Bridging the gap between the cryogenically-cooled inner workings of quantum computers and the conventional electronics that control them is an outstanding challenge. Current approaches look unlikely to scale, but new research suggests optical fiber could be the key to creating devices big enough to revolutionize computing.

The past decade has seen significant breakthroughs in quantum computing, and a host of well-heeled technology companies joining the race to build the first commercially useful machines. But despite the progress, today’s leading quantum processors still only feature a few tens of qubits, the quantum equivalents of bits and the fundamental building blocks of the technology.

That’s orders of magnitude away from the number most experts think we’ll need to build a universal quantum computer powerful enough to tackle useful problems beyond conventional computers. While estimates vary, it’s likely to require millions of qubits, which could be hard to reach with current approaches.

Today’s leading processors use superconducting qubits, which are incredibly sensitive and have to be stored at temperatures close to absolute zero to prevent background thermal energy from disturbing them. They are both controlled and measured using microwave pulses, which are transmitted via dedicated electrical cables to each qubit individually.

The problem is that sending signals down these cables produces a tiny yet unavoidable amount of heat. At current qubit numbers this is manageable, but beyond a few thousand qubits the heat generated by thousands of these cables is likely to interfere with the operation of the processors.

Researchers at the National Institute of Standards and Technology think they might have found a workaround. They have devised a way of sending the microwave pulses down optical fiber cables, which generate far less heat and could make it possible to pack millions of qubits together safely.

I think this advance will have high impact because it combines two totally different technologies, photonics and superconducting qubits, to solve a very important problem,” NIST physicist John Teufel said in a press release. “Optical fiber can also carry far more data in a much smaller volume than conventional cable.”

Sending the microwave pulses over optical fiber was more complicated than simply switching out the cables. In a paper in Nature, the researchers describe how the long-wavelength microwave pulses first had to be converted into much shorter-wavelength infrared light signals using a device called an electro-optic modulator.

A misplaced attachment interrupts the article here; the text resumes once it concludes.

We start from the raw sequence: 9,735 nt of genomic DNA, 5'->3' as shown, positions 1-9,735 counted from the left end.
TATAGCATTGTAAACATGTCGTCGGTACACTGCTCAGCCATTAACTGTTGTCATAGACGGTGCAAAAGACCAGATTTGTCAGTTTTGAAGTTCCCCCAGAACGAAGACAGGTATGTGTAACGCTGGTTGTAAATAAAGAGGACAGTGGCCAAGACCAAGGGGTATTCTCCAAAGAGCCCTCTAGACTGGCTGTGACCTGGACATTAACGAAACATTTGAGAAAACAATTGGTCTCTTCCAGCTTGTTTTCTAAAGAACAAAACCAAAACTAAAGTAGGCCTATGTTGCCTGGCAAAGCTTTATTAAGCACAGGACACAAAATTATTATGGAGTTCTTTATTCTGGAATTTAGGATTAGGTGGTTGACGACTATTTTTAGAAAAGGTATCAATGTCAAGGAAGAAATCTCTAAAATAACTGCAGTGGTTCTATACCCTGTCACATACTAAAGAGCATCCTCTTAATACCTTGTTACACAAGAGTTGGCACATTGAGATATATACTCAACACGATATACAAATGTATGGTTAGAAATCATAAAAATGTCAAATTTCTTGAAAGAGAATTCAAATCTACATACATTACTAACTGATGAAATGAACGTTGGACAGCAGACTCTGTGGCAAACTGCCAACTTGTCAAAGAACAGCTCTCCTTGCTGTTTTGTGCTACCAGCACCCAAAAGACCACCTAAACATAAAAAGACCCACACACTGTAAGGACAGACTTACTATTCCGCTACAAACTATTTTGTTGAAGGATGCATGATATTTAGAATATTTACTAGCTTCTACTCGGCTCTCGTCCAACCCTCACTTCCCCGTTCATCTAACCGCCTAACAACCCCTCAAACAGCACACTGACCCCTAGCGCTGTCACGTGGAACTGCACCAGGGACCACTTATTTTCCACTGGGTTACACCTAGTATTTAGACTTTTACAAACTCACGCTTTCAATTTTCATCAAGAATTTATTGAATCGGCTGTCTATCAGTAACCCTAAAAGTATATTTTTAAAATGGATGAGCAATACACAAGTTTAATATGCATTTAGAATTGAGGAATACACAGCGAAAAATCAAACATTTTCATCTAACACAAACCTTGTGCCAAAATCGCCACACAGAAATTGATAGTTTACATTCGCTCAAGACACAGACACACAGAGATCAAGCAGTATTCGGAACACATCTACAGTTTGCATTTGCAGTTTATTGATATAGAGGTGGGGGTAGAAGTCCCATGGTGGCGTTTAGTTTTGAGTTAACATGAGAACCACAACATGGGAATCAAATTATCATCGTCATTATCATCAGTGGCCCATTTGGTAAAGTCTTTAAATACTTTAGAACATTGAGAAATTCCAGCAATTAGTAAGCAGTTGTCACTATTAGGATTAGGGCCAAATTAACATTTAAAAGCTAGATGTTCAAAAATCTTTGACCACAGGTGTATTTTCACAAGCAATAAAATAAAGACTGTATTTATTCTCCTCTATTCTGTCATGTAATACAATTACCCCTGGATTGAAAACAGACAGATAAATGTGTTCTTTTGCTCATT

These were then transmitted down the optical fiber to a photodetector that can operate at the same cryogenic temperatures as the qubits. As the light hits the photodetectors, it produces an oscillating current, which in turn generates microwave pulses that can be used to either alter or measure the state of the qubit.

When the researchers used their system to measure the qubits’ state, they achieved an accuracy of 98 percent, exactly the same as when they carried out the measurement using a conventional electrical cable.

The authors acknowledge that work is already underway to try and reduce the heat produced by current approaches, including the development of thinner wires, proposals to replace wires with superconducting cables, or a process called multiplexing that makes it possible to send many signals over the same cable simultaneously.

But optical fiber is a well-established technology, and is already replacing electrical wires in many areas of computing thanks to its ability to carry far more data. The authors also point out that components used in this experiment were designed to work at room temperature, so optimizing them for cryogenic temperatures could provide significant performance gains.

Solving the wiring problem is still only a small part of the much broader challenge of building large-scale quantum computers. But the research suggests a tried and tested technology could remove at least one of the hurdles in the way.

Image Credit: Андрей Баклан from Pixabay

I am a freelance science and technology writer based in Bangalore, India. My main areas of interest are engineering, computing and biology, with a particular focus on the intersections between the three.

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